2. According to the Environmental Protection Agency, the entire U.S. agriculture sector accounts for only 6 percent of annual U.S. greenhouse gas emissions. Of this, livestock production is estimated to account for 2.8 percent of total U.S. emissions. (EPA Climate Change Report)

3. If livestock production disappeared tomorrow, wouldn’t we just be transporting more tofu around? And wouldn’t we just be plowing and fertilizing the land to supply PETA’s vegetarian utopia? (Center for Consumer Freedom)

4. Grazing animals on land not suitable for producing crops more than doubles the land area that can be used to produce food. If 1955 technology were used to produce the amount of beef raised today, 165 million more acres of land would be needed – that’s about the size of Texas! (Explore Beef)

5. Each year, outstanding ranching families are recognized through a prestigious award, the Environmental Stewardship Award Program. The award is presented each year by the National Cattlemen’s Beef Association and The National Cattlemen’s Foundation, and is sponsored by Dow AgroSciences and USDA’s Natural Resources Conservation Service at the annual Cattle Industry Annual Convention. (Read about the regional winners at BEEF)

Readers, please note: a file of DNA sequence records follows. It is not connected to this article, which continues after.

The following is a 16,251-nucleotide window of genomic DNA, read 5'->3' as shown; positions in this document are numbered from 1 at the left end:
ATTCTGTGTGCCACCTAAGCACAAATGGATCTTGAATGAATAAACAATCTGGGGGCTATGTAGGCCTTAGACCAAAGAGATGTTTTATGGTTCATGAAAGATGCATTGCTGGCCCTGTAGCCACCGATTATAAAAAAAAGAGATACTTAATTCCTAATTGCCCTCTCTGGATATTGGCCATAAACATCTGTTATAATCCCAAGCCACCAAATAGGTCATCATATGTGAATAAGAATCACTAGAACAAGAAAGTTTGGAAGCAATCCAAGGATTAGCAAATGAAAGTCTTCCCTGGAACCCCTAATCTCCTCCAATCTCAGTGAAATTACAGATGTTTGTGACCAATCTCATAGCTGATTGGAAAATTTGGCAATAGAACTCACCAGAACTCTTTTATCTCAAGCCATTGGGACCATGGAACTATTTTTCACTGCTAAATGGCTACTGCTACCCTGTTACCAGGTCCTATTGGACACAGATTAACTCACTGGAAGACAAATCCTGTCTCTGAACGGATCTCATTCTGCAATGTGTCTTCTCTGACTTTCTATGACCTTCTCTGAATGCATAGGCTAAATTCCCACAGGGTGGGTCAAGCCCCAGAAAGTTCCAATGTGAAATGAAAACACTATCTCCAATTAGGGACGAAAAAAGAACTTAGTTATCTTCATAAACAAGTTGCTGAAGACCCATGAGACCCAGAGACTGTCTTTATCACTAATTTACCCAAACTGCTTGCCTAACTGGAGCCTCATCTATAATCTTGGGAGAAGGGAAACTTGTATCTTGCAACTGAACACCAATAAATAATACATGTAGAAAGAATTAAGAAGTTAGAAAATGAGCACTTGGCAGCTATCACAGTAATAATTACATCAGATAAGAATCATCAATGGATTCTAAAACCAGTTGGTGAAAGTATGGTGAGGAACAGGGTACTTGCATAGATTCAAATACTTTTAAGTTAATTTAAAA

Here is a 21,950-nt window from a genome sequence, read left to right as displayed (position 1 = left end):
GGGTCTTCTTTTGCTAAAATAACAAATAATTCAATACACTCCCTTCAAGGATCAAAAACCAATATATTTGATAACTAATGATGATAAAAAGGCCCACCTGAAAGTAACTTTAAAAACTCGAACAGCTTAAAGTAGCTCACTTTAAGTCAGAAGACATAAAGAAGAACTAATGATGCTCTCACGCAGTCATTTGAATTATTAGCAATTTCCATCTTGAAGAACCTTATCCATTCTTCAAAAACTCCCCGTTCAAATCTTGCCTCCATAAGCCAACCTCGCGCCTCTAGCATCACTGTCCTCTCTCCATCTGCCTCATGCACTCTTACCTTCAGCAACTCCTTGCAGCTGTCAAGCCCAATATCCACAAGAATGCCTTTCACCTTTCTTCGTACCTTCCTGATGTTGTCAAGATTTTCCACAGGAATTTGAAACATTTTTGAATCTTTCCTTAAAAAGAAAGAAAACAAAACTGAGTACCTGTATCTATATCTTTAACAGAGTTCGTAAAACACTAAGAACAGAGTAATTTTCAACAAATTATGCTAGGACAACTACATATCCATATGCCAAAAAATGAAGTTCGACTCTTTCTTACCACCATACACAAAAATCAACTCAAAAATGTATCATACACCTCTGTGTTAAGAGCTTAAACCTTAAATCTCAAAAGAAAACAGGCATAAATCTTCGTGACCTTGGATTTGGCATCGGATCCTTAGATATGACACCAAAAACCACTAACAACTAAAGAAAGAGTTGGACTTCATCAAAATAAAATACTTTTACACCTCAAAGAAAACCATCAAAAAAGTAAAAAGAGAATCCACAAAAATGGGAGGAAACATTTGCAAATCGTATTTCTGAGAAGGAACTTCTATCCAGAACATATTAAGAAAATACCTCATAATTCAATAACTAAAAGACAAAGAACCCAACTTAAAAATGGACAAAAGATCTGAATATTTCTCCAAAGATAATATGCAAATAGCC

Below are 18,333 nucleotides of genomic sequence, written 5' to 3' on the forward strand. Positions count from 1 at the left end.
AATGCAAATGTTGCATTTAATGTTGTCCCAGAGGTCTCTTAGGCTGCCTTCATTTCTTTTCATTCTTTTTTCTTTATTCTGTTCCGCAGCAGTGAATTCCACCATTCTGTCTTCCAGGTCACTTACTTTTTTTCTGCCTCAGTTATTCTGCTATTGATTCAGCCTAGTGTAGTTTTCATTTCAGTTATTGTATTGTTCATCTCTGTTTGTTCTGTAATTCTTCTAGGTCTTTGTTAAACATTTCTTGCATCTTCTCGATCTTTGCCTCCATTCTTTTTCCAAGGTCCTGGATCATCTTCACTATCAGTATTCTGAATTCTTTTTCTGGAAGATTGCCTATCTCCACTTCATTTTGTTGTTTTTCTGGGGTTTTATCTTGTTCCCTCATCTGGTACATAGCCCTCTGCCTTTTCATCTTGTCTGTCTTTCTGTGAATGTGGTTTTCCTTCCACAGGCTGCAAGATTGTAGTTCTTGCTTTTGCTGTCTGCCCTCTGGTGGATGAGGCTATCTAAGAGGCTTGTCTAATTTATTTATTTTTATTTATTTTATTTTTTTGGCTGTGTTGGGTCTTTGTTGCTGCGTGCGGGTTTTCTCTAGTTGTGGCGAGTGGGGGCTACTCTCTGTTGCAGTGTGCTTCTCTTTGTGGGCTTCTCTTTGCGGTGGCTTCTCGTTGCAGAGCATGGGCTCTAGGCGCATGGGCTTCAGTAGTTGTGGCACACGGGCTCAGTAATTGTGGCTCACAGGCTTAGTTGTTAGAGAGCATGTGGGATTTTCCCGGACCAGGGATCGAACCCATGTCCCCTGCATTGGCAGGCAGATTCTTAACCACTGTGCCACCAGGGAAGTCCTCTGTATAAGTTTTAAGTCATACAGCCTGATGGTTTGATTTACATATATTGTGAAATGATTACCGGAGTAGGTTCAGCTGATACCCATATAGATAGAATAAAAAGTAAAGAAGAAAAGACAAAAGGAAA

6. Cattle do more than just provide us with nutritious beef. They also make significant contributions to our lives… and the planet. Cattle convert inedible cellulose (grass) to nutritious beef. When cattle graze, they “aerate” the soil with their hooves, which allows more oxygen and water to enter. They also press grass seed into the soil, so it can start growing. They provide a natural fertilizer in the form of manure. Cattle also reduce the length of grass and brush when they graze, which is helpful in reducing the spread of wildfires since there is less flammable material. In addition, cattle primarily graze on grass, but they also eat waste products from food processing such as potato skins, distillers grains, fruit pits, almond hulls and sugar beet pulp. (Wow That Cow!)